Wood carving was his first pas­sion, but he also carves ice and marble. He’s worked in Fin­land and Po­land, and has par­ti­cip­ated in the World Ice Carving com­pet­i­tion in Fairb­anks, Alaska. He had no prob­lem talk­ing with loc­als as he chiseled.

“It’s just something that comes so nat­ur­ally to me,” he said of his carving.

For this pro­ject, Wing first cut the ba­sic shapes of an­im­als with a chain­saw. Then he went over each an­im­al again and again carving and re­fin­ing the de­tails. The carving was burn­ished by blow­torch, and fin­ished with tim­ber oil. This pro­ject will not only beau­ti­fy the tree but pre­vent it from col­lapsing due to age, he said.

At one point talk­ing and chisel­ing, Wing en­countered an obstacle.

“It was a block –- crap!” he ex­claimed as he found an old nail ob­struct­ing his chisel.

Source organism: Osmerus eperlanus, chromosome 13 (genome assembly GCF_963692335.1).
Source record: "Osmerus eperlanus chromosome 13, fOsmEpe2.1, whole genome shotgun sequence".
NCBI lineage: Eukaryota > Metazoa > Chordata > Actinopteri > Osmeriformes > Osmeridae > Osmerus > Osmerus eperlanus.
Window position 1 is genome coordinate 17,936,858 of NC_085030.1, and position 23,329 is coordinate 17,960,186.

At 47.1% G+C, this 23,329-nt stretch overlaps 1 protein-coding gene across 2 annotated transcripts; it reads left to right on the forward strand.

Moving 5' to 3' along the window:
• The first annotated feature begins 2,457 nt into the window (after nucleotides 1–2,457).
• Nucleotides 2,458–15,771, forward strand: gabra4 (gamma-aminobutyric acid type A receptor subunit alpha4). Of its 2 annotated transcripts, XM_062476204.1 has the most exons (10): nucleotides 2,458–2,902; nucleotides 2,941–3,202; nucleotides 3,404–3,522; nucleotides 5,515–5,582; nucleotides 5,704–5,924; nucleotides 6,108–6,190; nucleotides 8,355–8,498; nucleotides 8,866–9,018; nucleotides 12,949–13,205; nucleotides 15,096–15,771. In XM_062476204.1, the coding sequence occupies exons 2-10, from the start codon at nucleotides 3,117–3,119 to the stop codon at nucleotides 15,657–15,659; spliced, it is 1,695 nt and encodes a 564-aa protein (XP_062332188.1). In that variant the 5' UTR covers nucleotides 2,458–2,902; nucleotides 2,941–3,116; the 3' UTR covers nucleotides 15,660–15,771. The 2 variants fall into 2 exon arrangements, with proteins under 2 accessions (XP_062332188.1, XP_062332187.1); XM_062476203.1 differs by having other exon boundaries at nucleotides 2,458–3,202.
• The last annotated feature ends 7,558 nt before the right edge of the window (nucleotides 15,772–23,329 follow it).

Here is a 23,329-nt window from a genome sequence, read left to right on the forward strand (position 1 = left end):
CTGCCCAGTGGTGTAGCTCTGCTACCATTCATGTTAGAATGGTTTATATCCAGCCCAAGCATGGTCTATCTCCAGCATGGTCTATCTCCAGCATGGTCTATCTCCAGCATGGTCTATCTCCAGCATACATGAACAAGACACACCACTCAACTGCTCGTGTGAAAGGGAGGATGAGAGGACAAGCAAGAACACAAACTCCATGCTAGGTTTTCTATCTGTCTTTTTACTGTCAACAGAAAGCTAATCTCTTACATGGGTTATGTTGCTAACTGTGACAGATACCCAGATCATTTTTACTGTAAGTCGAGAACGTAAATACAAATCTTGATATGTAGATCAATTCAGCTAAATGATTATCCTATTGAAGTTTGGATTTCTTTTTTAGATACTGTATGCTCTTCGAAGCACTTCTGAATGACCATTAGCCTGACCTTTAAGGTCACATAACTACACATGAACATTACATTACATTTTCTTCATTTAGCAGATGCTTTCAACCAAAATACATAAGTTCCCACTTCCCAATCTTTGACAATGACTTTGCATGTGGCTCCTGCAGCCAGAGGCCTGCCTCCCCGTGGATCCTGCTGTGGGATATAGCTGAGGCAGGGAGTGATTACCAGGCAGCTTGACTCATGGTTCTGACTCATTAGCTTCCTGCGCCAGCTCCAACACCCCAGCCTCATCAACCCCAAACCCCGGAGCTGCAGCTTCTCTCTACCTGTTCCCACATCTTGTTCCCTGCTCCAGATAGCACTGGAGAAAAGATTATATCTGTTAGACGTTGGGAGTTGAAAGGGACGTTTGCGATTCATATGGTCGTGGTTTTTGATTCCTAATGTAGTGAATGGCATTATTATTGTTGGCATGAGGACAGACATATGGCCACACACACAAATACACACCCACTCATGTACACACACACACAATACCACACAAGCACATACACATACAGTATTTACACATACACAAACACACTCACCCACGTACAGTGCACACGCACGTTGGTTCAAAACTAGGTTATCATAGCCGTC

“There’s a couple of nails that have been driv­en in­to the tree,” he ex­plained as he tried to pull out the of­fend­ing mail.

Wing’s an­im­als in­clude a snake swal­low­ing an egg –- a visu­al nod to the Ser­pent Mound in Wing’s nat­ive Ohio. All the creatures have emotive faces and pop­ping eyes.

“I wanted to make the faces an­im­ated,” he said. “You’re look­ing at them and they’re look­ing at you.”

Mul­tiple sources noted that the unique art­work was draw­ing dozens of curi­ous pass­ersby. In fact, at one point a bus­load of so­ci­ology stu­dents from Bucks County Com­munity Col­lege on an edu­ca­tion­al trip pulled over to take a look.

“Tour buses are rolling in already,” Wing said play­fully, adding that he hopes people from oth­er parts of the city will con­tin­ue to be drawn to Port Rich­mond.  “Hope­fully they’ll come to the deli around the corner, too.”

Re­port­er Sam Ne­w­house can be reached at 215-354-3124 or at sne­w­